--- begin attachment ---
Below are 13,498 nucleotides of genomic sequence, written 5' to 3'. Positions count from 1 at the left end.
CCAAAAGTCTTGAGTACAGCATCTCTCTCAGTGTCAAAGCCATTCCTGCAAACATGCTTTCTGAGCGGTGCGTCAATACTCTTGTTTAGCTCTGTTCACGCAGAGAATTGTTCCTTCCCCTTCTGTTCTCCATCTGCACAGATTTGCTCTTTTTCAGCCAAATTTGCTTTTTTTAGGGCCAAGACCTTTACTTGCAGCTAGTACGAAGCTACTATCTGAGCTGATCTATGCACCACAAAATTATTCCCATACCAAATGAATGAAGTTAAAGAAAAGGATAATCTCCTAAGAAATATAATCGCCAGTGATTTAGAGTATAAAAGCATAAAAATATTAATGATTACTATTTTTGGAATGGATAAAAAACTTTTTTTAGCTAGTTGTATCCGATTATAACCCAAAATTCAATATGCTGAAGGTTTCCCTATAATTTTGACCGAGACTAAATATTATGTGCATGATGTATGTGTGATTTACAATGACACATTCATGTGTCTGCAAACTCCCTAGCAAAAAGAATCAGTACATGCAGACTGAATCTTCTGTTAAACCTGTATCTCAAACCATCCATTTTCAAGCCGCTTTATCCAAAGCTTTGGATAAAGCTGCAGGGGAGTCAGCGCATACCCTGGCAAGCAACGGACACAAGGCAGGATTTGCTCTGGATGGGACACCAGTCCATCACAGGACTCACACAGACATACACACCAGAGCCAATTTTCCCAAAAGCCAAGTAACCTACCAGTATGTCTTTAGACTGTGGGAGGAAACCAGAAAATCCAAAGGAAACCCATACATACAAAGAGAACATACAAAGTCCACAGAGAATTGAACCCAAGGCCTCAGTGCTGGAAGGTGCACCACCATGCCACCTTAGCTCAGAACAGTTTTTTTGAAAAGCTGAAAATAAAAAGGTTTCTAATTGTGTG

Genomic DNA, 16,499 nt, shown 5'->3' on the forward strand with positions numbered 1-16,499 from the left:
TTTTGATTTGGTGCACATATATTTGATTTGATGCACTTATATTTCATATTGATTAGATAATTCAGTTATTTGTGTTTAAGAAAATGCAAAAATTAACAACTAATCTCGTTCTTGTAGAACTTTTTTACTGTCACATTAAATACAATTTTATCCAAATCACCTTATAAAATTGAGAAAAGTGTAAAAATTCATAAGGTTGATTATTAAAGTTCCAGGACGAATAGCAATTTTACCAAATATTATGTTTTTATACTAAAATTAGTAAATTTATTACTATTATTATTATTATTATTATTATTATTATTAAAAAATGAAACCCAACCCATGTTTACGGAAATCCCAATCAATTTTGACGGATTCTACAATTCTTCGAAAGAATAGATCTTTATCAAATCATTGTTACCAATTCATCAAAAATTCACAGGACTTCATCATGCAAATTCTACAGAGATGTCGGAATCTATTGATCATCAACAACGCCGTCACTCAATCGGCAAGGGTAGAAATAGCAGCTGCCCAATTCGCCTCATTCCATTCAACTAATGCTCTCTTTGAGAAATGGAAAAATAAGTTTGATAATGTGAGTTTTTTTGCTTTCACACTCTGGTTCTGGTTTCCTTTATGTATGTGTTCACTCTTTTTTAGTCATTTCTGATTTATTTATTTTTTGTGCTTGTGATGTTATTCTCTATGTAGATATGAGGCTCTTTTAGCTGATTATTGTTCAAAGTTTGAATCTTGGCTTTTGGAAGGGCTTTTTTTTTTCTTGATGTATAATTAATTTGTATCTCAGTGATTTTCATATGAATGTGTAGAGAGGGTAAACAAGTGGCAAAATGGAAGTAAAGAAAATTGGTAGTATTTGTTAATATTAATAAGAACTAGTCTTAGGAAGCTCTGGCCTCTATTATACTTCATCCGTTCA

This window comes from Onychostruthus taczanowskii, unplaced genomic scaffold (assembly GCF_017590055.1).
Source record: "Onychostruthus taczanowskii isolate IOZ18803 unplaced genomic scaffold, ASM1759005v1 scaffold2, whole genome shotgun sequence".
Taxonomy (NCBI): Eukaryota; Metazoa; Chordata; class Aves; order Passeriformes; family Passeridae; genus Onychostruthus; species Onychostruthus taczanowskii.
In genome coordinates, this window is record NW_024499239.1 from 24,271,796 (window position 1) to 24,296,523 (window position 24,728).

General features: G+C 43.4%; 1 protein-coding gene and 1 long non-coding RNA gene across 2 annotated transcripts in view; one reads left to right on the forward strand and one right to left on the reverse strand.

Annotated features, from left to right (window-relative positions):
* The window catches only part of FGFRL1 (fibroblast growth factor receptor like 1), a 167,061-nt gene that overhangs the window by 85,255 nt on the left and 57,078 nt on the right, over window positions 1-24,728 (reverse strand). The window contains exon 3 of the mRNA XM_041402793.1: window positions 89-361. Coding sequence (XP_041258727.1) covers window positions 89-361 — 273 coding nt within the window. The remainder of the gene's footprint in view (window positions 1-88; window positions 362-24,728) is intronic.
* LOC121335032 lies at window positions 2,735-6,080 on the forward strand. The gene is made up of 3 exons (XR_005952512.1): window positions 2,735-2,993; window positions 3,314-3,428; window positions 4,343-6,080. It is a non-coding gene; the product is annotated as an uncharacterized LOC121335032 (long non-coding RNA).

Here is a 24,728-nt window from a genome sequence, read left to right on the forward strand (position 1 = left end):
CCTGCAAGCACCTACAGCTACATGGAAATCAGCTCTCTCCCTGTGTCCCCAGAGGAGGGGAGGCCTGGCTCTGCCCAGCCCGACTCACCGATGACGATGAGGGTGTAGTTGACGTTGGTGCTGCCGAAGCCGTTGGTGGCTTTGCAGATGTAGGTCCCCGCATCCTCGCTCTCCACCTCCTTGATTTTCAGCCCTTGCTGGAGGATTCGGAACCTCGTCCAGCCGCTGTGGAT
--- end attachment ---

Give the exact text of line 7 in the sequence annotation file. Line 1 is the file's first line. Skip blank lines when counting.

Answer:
Taxonomy (NCBI): Eukaryota; Metazoa; Chordata; class Aves; order Passeriformes; family Passeridae; genus Onychostruthus; species Onychostruthus taczanowskii.